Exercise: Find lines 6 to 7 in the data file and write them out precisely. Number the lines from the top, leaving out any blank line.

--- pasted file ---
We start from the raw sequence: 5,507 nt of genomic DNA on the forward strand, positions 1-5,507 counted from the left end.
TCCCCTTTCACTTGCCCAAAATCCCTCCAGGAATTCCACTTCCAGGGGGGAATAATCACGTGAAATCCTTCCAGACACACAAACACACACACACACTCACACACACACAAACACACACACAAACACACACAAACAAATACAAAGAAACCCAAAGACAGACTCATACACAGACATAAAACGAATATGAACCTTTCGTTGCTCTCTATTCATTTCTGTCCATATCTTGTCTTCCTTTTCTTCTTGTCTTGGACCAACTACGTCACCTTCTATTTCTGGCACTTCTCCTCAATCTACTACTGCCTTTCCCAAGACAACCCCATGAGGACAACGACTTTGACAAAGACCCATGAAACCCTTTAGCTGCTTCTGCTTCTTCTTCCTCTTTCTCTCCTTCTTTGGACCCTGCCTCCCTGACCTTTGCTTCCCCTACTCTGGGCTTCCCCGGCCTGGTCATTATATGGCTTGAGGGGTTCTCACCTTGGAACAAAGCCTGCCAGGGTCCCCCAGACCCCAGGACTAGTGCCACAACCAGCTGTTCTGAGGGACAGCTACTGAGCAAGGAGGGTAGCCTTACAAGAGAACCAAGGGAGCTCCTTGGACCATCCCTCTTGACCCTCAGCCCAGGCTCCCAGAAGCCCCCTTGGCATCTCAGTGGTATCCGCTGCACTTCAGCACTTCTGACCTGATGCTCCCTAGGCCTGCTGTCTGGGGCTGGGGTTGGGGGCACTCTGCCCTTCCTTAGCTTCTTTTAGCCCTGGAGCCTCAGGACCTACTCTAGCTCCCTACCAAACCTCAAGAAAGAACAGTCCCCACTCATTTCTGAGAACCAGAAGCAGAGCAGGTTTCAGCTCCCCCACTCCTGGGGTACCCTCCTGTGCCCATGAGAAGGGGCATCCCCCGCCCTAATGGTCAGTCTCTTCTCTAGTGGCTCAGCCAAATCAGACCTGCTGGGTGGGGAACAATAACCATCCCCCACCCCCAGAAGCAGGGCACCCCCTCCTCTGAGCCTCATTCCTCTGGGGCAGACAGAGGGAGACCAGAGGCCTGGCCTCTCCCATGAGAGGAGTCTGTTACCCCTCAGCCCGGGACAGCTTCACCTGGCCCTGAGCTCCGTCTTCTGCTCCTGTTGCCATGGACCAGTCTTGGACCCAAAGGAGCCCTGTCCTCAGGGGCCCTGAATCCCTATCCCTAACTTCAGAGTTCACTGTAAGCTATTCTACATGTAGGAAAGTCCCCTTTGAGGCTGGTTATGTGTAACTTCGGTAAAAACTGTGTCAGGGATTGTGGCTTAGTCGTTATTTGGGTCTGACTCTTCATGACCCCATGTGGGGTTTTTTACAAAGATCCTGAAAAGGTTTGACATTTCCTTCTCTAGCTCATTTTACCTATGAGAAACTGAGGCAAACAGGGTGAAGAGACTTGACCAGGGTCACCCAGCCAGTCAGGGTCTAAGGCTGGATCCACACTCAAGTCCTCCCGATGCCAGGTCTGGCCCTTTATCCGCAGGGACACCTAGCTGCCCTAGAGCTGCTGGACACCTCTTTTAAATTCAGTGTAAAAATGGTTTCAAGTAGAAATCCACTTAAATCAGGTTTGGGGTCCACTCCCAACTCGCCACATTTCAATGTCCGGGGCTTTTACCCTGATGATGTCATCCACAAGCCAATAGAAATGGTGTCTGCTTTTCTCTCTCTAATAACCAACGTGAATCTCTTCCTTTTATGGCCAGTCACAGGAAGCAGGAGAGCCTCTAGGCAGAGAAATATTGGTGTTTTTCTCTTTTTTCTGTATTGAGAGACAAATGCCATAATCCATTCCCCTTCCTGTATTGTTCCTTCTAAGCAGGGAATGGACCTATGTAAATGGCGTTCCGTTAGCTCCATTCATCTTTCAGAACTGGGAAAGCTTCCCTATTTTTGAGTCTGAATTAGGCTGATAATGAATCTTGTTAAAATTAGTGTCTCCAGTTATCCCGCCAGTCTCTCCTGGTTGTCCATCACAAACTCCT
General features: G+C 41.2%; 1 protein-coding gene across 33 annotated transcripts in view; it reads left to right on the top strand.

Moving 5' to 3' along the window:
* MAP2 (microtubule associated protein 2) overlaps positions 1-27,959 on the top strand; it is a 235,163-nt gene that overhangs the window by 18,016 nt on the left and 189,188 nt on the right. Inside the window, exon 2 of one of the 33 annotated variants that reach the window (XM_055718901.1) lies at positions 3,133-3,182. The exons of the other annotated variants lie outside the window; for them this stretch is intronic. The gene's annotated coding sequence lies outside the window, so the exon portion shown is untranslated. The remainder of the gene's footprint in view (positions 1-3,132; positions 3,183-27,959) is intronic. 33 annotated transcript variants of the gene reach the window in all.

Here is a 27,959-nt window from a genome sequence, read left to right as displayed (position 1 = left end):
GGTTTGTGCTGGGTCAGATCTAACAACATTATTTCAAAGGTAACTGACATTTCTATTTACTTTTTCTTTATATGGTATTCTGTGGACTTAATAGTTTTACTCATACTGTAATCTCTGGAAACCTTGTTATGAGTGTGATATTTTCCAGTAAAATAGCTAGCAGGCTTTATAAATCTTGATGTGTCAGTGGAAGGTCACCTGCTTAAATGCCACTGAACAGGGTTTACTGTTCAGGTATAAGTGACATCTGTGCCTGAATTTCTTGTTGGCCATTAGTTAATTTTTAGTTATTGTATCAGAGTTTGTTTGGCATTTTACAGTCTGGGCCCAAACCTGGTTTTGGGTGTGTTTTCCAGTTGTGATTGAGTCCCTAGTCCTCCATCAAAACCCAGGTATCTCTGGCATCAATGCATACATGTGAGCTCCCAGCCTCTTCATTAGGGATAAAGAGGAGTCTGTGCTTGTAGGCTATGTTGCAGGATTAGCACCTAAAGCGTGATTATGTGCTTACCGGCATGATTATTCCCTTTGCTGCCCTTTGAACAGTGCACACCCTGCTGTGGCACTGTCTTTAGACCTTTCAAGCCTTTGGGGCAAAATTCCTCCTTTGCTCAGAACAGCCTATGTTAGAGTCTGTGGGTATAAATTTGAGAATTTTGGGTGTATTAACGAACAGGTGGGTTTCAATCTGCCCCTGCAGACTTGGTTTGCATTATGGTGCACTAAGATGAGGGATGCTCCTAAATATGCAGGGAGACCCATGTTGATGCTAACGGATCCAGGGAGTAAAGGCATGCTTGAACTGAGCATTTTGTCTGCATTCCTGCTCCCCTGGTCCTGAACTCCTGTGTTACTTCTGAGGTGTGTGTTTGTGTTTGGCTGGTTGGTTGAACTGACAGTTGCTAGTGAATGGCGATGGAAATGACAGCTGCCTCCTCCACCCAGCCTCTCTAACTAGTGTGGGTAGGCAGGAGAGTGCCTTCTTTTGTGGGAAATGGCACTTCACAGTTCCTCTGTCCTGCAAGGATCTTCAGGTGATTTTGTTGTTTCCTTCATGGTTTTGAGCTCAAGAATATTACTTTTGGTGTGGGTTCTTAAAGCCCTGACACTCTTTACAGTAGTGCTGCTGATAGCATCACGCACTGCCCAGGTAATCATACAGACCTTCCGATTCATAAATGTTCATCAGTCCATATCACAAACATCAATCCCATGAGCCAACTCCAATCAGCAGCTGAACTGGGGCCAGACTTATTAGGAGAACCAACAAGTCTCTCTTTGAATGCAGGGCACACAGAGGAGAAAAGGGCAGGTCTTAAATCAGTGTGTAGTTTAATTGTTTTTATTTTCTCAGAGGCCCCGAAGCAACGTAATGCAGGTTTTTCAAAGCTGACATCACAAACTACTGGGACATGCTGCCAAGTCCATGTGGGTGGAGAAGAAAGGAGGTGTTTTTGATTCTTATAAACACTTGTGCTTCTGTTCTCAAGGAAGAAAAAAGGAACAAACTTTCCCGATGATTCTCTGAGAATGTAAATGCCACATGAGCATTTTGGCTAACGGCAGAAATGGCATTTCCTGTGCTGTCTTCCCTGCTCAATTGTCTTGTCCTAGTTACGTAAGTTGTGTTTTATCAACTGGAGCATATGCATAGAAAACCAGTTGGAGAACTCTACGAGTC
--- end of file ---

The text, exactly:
Here is a 27,959-nt window from a genome sequence, read left to right as displayed (position 1 = left end):
GGTTTGTGCTGGGTCAGATCTAACAACATTATTTCAAAGGTAACTGACATTTCTATTTACTTTTTCTTTATATGGTATTCTGTGGACTTAATAGTTTTACTCATACTGTAATCTCTGGAAACCTTGTTATGAGTGTGATATTTTCCAGTAAAATAGCTAGCAGGCTTTATAAATCTTGATGTGTCAGTGGAAGGTCACCTGCTTAAATGCCACTGAACAGGGTTTACTGTTCAGGTATAAGTGACATCTGTGCCTGAATTTCTTGTTGGCCATTAGTTAATTTTTAGTTATTGTATCAGAGTTTGTTTGGCATTTTACAGTCTGGGCCCAAACCTGGTTTTGGGTGTGTTTTCCAGTTGTGATTGAGTCCCTAGTCCTCCATCAAAACCCAGGTATCTCTGGCATCAATGCATACATGTGAGCTCCCAGCCTCTTCATTAGGGATAAAGAGGAGTCTGTGCTTGTAGGCTATGTTGCAGGATTAGCACCTAAAGCGTGATTATGTGCTTACCGGCATGATTATTCCCTTTGCTGCCCTTTGAACAGTGCACACCCTGCTGTGGCACTGTCTTTAGACCTTTCAAGCCTTTGGGGCAAAATTCCTCCTTTGCTCAGAACAGCCTATGTTAGAGTCTGTGGGTATAAATTTGAGAATTTTGGGTGTATTAACGAACAGGTGGGTTTCAATCTGCCCCTGCAGACTTGGTTTGCATTATGGTGCACTAAGATGAGGGATGCTCCTAAATATGCAGGGAGACCCATGTTGATGCTAACGGATCCAGGGAGTAAAGGCATGCTTGAACTGAGCATTTTGTCTGCATTCCTGCTCCCCTGGTCCTGAACTCCTGTGTTACTTCTGAGGTGTGTGTTTGTGTTTGGCTGGTTGGTTGAACTGACAGTTGCTAGTGAATGGCGATGGAAATGACAGCTGCCTCCTCCACCCAGCCTCTCTAACTAGTGTGGGTAGGCAGGAGAGTGCCTTCTTTTGTGGGAAATGGCACTTCACAGTTCCTCTGTCCTGCAAGGATCTTCAGGTGATTTTGTTGTTTCCTTCATGGTTTTGAGCTCAAGAATATTACTTTTGGTGTGGGTTCTTAAAGCCCTGACACTCTTTACAGTAGTGCTGCTGATAGCATCACGCACTGCCCAGGTAATCATACAGACCTTCCGATTCATAAATGTTCATCAGTCCATATCACAAACATCAATCCCATGAGCCAACTCCAATCAGCAGCTGAACTGGGGCCAGACTTATTAGGAGAACCAACAAGTCTCTCTTTGAATGCAGGGCACACAGAGGAGAAAAGGGCAGGTCTTAAATCAGTGTGTAGTTTAATTGTTTTTATTTTCTCAGAGGCCCCGAAGCAACGTAATGCAGGTTTTTCAAAGCTGACATCACAAACTACTGGGACATGCTGCCAAGTCCATGTGGGTGGAGAAGAAAGGAGGTGTTTTTGATTCTTATAAACACTTGTGCTTCTGTTCTCAAGGAAGAAAAAAGGAACAAACTTTCCCGATGATTCTCTGAGAATGTAAATGCCACATGAGCATTTTGGCTAACGGCAGAAATGGCATTTCCTGTGCTGTCTTCCCTGCTCAATTGTCTTGTCCTAGTTACGTAAGTTGTGTTTTATCAACTGGAGCATATGCATAGAAAACCAGTTGGAGAACTCTACGAGTC